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  • ruby crowhurst


RATING: 8/10

Previous to the release of Happier Than Ever, the world seemed to be crying out to Billie Eilish to change things up a bit. Her melancholy sound with whispering vocals were a phenomenon two years ago, but since then, everyone was looking for something different.

Its safe to say that the singles previous to the album's release split fans, some loving them, some finding them, well, boring. However, with the release of the full project, Billie Eilish proved all of those critics wrong, as Happier Than Ever offers some of the best music Eilish and her brother and producer FINNEAS have ever created.

Happier Than Ever is, at its heart, a coming of age album. Billie Elish talks us through relationship struggles, her own mental battles with her career and future, and the idea of sexuality and the way you present yourself to the world and the way the world responds to it; which is especially poignant as a young woman. The introductory track 'Getting Older' takes on Eilish's classic lowkey melancholy style and the lyrics are filled with therapy-like self-realisation.

The lyrics and general messaging are definitely the high points of this album, as you see Eilish become more mature and arguably more self-assured through each song. Eilish certainly doesn't hold back expressing her inner turmoil within her music, to the point where when you really look at the lyrics, it can become almost difficult to read. 'Not My Responsibility' the track in the middle of the album which borders on spoken word, presents Eilish's musings over her own perceptions of herself, and other people's perceptions of her "Do my shoulders provoke you Does my chest? / Am I my stomach? My hips? / The body I was born with / Is it not what you wanted?"

It seems that Billie Eilish went to the Taylor Swift school of 'picking singles that aren't representative of the impressive nature of the album' before releasing Happier Than Ever. The singles weren't inherently bad, with 'Your Power's honest commentary on power play in relationships, and 'Lost Cause' eff you attitude, but there were far better songs on the album that ould have been chosen.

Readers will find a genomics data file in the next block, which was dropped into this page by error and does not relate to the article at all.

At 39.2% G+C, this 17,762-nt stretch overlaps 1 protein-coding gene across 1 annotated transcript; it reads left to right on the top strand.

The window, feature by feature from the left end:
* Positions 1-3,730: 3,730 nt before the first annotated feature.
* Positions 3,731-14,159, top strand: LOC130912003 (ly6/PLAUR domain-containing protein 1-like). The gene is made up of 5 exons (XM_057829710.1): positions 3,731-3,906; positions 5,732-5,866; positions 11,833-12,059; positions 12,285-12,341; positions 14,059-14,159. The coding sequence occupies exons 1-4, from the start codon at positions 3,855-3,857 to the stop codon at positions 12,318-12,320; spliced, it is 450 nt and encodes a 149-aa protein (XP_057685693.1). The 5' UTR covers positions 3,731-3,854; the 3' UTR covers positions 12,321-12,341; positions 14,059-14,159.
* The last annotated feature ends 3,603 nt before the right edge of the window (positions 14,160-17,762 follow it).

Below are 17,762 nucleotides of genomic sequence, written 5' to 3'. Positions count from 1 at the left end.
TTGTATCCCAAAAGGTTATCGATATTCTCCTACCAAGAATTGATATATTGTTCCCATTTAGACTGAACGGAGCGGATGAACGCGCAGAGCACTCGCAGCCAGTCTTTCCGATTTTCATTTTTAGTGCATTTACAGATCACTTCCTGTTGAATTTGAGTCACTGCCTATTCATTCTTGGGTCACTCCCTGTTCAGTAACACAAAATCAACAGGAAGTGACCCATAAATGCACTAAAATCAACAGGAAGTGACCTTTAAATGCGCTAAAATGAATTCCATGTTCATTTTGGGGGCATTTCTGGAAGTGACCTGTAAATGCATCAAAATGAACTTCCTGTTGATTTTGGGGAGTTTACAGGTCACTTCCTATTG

Take, for example, the title track 'Happier Than Ever' which happens to be objectively the best song on the project. The track begins with the signature low volume vocals and peaceful guitar strumming until halfway through it begins to build. The way the tension builds with the use of an electric guitar and vocals getting more and more aggressive and passionate before launching into the borderline rock in the second half of the track is one of the most phenomenal moments in any song released this year. It leaves you absolutely craving for more, with two minutes of this sound just not being enough. To the surprise of well, everyone, Billie Eilish became a rockstar for two minutes. It feels a little disappointing to head back into the low-key nature of the rest of the album, but it does show how versatile Eilish really can be when she wants to be and opens a door for her to try more of this sound in future releases.

Overall, Happier Than Ever is an impressive successor to the phenomenon that was Eilish's 2019 debut album When We All Fall Asleep, Where Do We Go?. It would have been difficult to make sure this second album held its own, but Eilish managed it with relative ease, with the brutally honest lyrics and experimentation with sounds really pushing it up to the level it needed to be at to be on par with the debut. Amongst it all though, the real takeaway is that Billie Eilish needs to get back in the studio and make the rock album she's teased us with her.


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